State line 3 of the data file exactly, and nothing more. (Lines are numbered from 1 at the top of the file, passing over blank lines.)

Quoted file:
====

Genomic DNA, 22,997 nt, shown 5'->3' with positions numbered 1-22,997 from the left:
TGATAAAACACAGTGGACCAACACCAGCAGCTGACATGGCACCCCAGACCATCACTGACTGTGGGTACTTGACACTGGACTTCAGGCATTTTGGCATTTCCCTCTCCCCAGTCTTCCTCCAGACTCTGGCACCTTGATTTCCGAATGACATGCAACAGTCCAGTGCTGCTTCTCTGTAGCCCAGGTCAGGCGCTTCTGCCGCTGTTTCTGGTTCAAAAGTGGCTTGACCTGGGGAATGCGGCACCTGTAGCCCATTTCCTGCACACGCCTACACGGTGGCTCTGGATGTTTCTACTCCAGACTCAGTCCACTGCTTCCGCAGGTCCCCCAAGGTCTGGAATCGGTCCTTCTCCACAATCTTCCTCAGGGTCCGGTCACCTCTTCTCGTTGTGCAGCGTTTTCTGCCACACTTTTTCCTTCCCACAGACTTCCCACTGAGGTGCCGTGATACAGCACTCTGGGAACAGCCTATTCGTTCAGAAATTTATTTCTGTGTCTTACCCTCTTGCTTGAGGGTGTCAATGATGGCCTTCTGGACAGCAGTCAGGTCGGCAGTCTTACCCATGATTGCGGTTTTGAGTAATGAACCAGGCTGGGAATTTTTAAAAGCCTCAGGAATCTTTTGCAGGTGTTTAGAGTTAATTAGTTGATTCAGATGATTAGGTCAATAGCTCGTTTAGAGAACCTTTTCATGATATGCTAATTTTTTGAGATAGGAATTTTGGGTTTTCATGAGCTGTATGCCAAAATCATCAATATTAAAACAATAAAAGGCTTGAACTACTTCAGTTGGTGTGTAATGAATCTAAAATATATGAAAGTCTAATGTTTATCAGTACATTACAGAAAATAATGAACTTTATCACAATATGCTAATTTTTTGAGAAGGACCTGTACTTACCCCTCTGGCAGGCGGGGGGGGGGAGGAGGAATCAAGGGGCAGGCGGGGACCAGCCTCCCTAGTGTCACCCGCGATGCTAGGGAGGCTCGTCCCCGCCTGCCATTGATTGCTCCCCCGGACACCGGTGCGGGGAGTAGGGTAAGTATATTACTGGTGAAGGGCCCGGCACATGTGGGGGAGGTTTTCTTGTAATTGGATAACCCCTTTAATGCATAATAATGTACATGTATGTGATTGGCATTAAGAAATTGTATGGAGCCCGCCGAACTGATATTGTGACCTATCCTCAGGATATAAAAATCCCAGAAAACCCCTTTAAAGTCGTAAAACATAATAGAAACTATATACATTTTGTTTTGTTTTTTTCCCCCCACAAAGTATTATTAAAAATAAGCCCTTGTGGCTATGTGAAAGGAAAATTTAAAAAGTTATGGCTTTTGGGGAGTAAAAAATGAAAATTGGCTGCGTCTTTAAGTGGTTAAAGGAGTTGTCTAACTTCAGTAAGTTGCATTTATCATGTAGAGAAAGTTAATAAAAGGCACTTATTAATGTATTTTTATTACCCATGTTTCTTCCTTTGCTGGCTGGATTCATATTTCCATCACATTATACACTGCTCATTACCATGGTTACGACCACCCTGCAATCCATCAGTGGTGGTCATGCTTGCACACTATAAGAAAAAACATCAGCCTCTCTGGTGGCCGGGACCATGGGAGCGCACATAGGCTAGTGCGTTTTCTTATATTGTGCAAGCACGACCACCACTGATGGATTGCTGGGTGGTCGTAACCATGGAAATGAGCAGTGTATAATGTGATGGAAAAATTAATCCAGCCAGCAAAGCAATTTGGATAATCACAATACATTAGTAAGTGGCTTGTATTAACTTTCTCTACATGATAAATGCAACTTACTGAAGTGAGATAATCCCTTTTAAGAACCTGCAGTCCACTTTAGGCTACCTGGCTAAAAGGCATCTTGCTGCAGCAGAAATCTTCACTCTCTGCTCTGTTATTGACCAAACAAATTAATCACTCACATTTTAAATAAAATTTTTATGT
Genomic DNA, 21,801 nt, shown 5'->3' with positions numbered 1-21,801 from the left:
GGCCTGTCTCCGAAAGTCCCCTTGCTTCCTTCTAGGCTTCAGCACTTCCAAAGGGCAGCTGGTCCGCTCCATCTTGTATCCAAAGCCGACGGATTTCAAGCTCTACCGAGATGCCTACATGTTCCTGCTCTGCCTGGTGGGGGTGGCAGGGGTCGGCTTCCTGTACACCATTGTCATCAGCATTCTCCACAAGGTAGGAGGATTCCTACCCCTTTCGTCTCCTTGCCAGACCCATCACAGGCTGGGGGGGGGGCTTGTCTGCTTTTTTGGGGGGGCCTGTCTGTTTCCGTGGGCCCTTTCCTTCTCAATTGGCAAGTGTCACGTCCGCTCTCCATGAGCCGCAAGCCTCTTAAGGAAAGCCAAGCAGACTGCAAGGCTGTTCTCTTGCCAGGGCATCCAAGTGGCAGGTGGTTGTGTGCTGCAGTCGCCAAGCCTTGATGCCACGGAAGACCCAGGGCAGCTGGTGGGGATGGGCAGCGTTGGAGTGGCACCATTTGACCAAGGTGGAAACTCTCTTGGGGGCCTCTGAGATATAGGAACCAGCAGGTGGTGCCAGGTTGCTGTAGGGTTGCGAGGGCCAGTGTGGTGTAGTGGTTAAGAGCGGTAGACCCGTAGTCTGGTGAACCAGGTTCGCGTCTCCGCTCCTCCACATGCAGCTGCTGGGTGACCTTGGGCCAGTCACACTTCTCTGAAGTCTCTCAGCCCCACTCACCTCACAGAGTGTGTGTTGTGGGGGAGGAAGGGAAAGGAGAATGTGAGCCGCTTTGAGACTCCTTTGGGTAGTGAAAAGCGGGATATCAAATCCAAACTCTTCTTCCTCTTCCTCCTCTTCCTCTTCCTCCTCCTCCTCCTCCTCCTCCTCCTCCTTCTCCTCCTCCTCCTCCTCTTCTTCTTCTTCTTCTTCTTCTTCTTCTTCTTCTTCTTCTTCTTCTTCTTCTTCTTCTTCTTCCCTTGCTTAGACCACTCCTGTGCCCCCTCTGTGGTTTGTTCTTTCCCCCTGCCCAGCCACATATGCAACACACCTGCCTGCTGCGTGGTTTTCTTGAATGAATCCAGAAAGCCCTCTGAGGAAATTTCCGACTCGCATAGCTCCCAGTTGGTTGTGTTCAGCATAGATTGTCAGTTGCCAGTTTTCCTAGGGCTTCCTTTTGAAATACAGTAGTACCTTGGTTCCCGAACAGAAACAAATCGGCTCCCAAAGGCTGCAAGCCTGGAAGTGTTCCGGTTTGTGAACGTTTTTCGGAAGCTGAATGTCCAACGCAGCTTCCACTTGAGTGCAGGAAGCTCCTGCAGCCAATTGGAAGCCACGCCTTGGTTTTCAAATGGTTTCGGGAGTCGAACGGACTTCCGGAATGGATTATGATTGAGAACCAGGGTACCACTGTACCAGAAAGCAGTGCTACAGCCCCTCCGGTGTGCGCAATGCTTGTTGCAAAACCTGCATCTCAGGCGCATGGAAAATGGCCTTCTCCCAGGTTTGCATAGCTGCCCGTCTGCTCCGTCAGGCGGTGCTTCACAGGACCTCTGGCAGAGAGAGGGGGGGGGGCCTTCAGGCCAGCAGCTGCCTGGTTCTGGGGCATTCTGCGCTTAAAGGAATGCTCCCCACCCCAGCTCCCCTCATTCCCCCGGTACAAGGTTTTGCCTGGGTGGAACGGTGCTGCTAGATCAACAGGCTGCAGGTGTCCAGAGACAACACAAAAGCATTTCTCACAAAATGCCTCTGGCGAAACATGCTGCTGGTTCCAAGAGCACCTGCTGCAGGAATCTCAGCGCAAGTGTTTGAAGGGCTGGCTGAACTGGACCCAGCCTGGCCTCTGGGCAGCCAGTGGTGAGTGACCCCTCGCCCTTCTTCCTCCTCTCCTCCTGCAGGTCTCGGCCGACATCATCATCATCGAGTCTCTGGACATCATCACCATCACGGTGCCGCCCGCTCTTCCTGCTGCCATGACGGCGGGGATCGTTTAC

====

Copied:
Genomic DNA, 21,801 nt, shown 5'->3' with positions numbered 1-21,801 from the left: